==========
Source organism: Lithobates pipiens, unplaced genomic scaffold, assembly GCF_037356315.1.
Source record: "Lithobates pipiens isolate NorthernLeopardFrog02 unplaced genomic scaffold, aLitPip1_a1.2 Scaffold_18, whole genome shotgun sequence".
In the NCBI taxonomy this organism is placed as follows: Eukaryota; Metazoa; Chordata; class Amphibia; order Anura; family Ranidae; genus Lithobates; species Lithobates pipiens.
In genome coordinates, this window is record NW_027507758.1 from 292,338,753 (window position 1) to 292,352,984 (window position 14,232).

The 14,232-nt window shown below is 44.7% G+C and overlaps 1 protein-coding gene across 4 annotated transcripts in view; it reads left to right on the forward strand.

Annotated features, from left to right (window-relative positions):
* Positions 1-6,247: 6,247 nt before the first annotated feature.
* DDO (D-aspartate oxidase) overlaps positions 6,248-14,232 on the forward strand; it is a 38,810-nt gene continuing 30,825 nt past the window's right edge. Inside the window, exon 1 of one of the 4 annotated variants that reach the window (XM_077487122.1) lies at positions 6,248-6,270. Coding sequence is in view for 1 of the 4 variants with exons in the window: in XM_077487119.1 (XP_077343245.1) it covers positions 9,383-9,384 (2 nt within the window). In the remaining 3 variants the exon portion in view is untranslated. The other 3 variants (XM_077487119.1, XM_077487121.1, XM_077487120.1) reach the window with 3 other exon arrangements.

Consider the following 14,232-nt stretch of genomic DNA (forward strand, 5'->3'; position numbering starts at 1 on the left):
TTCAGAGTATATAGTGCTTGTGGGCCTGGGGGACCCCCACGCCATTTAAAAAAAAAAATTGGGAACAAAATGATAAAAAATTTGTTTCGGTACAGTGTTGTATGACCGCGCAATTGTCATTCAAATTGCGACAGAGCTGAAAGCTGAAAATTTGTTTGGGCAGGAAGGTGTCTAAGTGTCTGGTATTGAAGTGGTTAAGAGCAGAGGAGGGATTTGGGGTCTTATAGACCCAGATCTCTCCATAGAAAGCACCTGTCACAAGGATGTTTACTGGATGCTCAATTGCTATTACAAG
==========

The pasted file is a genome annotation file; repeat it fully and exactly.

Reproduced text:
Source organism: Lithobates pipiens, unplaced genomic scaffold, assembly GCF_037356315.1.
Source record: "Lithobates pipiens isolate NorthernLeopardFrog02 unplaced genomic scaffold, aLitPip1_a1.2 Scaffold_18, whole genome shotgun sequence".
In the NCBI taxonomy this organism is placed as follows: Eukaryota; Metazoa; Chordata; class Amphibia; order Anura; family Ranidae; genus Lithobates; species Lithobates pipiens.
In genome coordinates, this window is record NW_027507758.1 from 292,338,753 (window position 1) to 292,352,984 (window position 14,232).

The 14,232-nt window shown below is 44.7% G+C and overlaps 1 protein-coding gene across 4 annotated transcripts in view; it reads left to right on the forward strand.

Annotated features, from left to right (window-relative positions):
* Positions 1-6,247: 6,247 nt before the first annotated feature.
* DDO (D-aspartate oxidase) overlaps positions 6,248-14,232 on the forward strand; it is a 38,810-nt gene continuing 30,825 nt past the window's right edge. Inside the window, exon 1 of one of the 4 annotated variants that reach the window (XM_077487122.1) lies at positions 6,248-6,270. Coding sequence is in view for 1 of the 4 variants with exons in the window: in XM_077487119.1 (XP_077343245.1) it covers positions 9,383-9,384 (2 nt within the window). In the remaining 3 variants the exon portion in view is untranslated. The other 3 variants (XM_077487119.1, XM_077487121.1, XM_077487120.1) reach the window with 3 other exon arrangements.

Consider the following 14,232-nt stretch of genomic DNA (forward strand, 5'->3'; position numbering starts at 1 on the left):
TTCAGAGTATATAGTGCTTGTGGGCCTGGGGGACCCCCACGCCATTTAAAAAAAAAAATTGGGAACAAAATGATAAAAAATTTGTTTCGGTACAGTGTTGTATGACCGCGCAATTGTCATTCAAATTGCGACAGAGCTGAAAGCTGAAAATTTGTTTGGGCAGGAAGGTGTCTAAGTGTCTGGTATTGAAGTGGTTAAGAGCAGAGGAGGGATTTGGGGTCTTATAGACCCAGATCTCTCCATAGAAAGCACCTGTCACAAGGATGTTTACTGGATGCTCAATTGCTATTACAAG